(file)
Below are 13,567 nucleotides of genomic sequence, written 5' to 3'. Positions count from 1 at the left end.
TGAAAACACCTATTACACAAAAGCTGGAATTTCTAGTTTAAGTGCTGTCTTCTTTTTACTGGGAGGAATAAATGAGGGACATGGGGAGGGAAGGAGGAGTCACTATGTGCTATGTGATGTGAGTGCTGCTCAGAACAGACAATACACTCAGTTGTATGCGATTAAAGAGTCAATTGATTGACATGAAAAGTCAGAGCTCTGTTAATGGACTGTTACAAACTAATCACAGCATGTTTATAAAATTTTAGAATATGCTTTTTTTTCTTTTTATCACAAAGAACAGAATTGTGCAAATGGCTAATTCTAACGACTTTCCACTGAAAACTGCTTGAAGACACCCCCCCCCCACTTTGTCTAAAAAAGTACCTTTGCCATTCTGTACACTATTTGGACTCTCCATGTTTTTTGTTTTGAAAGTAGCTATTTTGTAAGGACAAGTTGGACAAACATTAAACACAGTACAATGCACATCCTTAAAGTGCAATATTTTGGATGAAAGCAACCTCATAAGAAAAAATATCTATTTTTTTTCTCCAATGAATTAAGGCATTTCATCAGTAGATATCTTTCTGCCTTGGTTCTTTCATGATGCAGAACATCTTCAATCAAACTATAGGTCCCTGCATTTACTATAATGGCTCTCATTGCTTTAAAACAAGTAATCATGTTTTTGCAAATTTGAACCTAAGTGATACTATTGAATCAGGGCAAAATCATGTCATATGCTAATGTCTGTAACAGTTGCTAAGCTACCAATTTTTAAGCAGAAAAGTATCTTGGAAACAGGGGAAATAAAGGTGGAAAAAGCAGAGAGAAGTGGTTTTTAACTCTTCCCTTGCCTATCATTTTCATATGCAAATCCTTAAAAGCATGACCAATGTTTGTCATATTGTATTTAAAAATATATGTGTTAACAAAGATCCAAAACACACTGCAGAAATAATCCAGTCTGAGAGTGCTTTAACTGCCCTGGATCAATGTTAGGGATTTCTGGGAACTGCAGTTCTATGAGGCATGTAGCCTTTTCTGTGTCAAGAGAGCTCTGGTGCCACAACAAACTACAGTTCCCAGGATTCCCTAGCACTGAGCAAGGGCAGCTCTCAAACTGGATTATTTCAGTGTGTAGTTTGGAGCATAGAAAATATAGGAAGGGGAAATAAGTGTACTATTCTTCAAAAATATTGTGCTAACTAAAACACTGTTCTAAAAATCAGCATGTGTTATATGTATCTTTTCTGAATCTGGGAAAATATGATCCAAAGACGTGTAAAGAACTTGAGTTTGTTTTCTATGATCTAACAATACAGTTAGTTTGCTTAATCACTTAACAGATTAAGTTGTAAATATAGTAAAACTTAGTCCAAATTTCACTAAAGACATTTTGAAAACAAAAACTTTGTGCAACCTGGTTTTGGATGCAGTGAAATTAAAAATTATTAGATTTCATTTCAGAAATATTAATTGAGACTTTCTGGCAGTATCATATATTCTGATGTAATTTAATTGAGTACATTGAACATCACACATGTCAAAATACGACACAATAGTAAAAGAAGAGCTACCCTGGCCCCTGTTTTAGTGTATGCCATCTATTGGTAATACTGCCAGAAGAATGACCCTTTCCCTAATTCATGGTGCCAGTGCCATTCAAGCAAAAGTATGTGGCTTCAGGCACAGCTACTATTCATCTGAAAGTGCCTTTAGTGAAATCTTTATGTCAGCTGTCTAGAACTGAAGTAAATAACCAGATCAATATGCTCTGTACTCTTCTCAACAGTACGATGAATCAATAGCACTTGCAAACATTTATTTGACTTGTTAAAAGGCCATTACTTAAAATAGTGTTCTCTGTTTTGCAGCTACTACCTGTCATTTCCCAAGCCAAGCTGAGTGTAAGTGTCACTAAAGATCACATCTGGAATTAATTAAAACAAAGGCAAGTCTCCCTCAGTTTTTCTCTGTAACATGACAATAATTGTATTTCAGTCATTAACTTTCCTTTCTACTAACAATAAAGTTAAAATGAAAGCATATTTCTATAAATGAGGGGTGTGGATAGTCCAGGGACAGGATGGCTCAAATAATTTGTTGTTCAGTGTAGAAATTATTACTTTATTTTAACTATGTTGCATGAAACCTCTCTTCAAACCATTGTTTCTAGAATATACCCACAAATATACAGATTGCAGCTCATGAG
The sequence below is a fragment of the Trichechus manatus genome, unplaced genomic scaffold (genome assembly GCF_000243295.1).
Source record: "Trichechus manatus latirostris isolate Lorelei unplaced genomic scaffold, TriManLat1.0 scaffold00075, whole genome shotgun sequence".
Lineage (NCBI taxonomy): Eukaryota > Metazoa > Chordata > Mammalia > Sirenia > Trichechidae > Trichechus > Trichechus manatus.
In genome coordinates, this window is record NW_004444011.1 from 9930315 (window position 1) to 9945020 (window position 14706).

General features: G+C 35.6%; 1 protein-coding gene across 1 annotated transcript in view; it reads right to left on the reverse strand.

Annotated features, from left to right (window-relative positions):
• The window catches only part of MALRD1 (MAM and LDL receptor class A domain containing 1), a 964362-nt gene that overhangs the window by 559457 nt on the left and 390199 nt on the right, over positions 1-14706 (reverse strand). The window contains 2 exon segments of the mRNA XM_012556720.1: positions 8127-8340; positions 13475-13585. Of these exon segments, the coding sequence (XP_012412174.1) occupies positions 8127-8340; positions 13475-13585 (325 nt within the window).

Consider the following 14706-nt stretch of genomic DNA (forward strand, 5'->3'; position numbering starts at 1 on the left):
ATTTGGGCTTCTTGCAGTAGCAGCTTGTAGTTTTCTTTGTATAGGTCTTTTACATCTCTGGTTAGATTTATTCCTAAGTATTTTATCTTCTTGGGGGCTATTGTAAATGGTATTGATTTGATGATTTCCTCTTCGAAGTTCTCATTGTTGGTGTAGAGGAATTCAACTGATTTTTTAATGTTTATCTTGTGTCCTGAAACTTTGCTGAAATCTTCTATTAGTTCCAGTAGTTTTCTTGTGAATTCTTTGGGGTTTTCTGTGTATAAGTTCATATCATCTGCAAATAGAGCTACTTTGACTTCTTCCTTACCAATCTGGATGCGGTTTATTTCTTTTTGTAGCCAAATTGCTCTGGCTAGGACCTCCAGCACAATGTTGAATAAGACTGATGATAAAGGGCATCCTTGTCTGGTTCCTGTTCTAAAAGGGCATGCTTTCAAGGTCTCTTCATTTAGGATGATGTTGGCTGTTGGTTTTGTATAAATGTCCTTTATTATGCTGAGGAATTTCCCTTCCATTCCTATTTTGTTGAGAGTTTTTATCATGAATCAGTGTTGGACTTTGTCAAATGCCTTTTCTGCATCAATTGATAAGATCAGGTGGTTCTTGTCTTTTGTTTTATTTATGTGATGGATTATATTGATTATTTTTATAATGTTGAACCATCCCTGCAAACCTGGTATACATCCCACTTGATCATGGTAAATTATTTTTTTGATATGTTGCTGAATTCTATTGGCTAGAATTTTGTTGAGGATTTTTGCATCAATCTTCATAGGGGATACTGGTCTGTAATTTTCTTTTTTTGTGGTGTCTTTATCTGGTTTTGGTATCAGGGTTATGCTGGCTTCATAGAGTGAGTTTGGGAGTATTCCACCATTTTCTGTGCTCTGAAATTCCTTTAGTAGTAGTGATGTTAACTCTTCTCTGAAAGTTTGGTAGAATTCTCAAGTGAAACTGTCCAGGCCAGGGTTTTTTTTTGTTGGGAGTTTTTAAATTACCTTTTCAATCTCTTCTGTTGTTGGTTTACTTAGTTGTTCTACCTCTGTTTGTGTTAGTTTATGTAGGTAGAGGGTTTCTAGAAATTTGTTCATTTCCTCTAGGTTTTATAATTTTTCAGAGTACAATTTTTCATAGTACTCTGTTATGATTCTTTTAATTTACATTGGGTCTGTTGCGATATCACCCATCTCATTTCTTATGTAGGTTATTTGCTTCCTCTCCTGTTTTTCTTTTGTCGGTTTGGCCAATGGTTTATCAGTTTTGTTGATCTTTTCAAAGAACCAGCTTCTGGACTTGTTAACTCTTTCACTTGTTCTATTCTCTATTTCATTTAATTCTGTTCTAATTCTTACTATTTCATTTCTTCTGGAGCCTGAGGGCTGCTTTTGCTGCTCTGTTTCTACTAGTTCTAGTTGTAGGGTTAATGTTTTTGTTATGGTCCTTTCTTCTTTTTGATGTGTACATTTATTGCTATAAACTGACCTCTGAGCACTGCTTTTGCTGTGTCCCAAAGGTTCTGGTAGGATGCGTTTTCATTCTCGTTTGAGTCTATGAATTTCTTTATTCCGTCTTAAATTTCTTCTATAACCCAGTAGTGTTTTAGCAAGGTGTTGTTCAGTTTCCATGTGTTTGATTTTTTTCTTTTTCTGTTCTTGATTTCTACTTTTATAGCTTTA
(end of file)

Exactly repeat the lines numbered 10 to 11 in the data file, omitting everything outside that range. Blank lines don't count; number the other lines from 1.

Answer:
Consider the following 14706-nt stretch of genomic DNA (forward strand, 5'->3'; position numbering starts at 1 on the left):
ATTTGGGCTTCTTGCAGTAGCAGCTTGTAGTTTTCTTTGTATAGGTCTTTTACATCTCTGGTTAGATTTATTCCTAAGTATTTTATCTTCTTGGGGGCTATTGTAAATGGTATTGATTTGATGATTTCCTCTTCGAAGTTCTCATTGTTGGTGTAGAGGAATTCAACTGATTTTTTAATGTTTATCTTGTGTCCTGAAACTTTGCTGAAATCTTCTATTAGTTCCAGTAGTTTTCTTGTGAATTCTTTGGGGTTTTCTGTGTATAAGTTCATATCATCTGCAAATAGAGCTACTTTGACTTCTTCCTTACCAATCTGGATGCGGTTTATTTCTTTTTGTAGCCAAATTGCTCTGGCTAGGACCTCCAGCACAATGTTGAATAAGACTGATGATAAAGGGCATCCTTGTCTGGTTCCTGTTCTAAAAGGGCATGCTTTCAAGGTCTCTTCATTTAGGATGATGTTGGCTGTTGGTTTTGTATAAATGTCCTTTATTATGCTGAGGAATTTCCCTTCCATTCCTATTTTGTTGAGAGTTTTTATCATGAATCAGTGTTGGACTTTGTCAAATGCCTTTTCTGCATCAATTGATAAGATCAGGTGGTTCTTGTCTTTTGTTTTATTTATGTGATGGATTATATTGATTATTTTTATAATGTTGAACCATCCCTGCAAACCTGGTATACATCCCACTTGATCATGGTAAATTATTTTTTTGATATGTTGCTGAATTCTATTGGCTAGAATTTTGTTGAGGATTTTTGCATCAATCTTCATAGGGGATACTGGTCTGTAATTTTCTTTTTTTGTGGTGTCTTTATCTGGTTTTGGTATCAGGGTTATGCTGGCTTCATAGAGTGAGTTTGGGAGTATTCCACCATTTTCTGTGCTCTGAAATTCCTTTAGTAGTAGTGATGTTAACTCTTCTCTGAAAGTTTGGTAGAATTCTCAAGTGAAACTGTCCAGGCCAGGGTTTTTTTTTGTTGGGAGTTTTTAAATTACCTTTTCAATCTCTTCTGTTGTTGGTTTACTTAGTTGTTCTACCTCTGTTTGTGTTAGTTTATGTAGGTAGAGGGTTTCTAGAAATTTGTTCATTTCCTCTAGGTTTTATAATTTTTCAGAGTACAATTTTTCATAGTACTCTGTTATGATTCTTTTAATTTACATTGGGTCTGTTGCGATATCACCCATCTCATTTCTTATGTAGGTTATTTGCTTCCTCTCCTGTTTTTCTTTTGTCGGTTTGGCCAATGGTTTATCAGTTTTGTTGATCTTTTCAAAGAACCAGCTTCTGGACTTGTTAACTCTTTCACTTGTTCTATTCTCTATTTCATTTAATTCTGTTCTAATTCTTACTATTTCATTTCTTCTGGAGCCTGAGGGCTGCTTTTGCTGCTCTGTTTCTACTAGTTCTAGTTGTAGGGTTAATGTTTTTGTTATGGTCCTTTCTTCTTTTTGATGTGTACATTTATTGCTATAAACTGACCTCTGAGCACTGCTTTTGCTGTGTCCCAAAGGTTCTGGTAGGATGCGTTTTCATTCTCGTTTGAGTCTATGAATTTCTTTATTCCGTCTTAAATTTCTTCTATAACCCAGTAGTGTTTTAGCAAGGTGTTGTTCAGTTTCCATGTGTTTGATTTTTTTCTTTTTCTGTTCTTGATTTCTACTTTTATAGCTTTA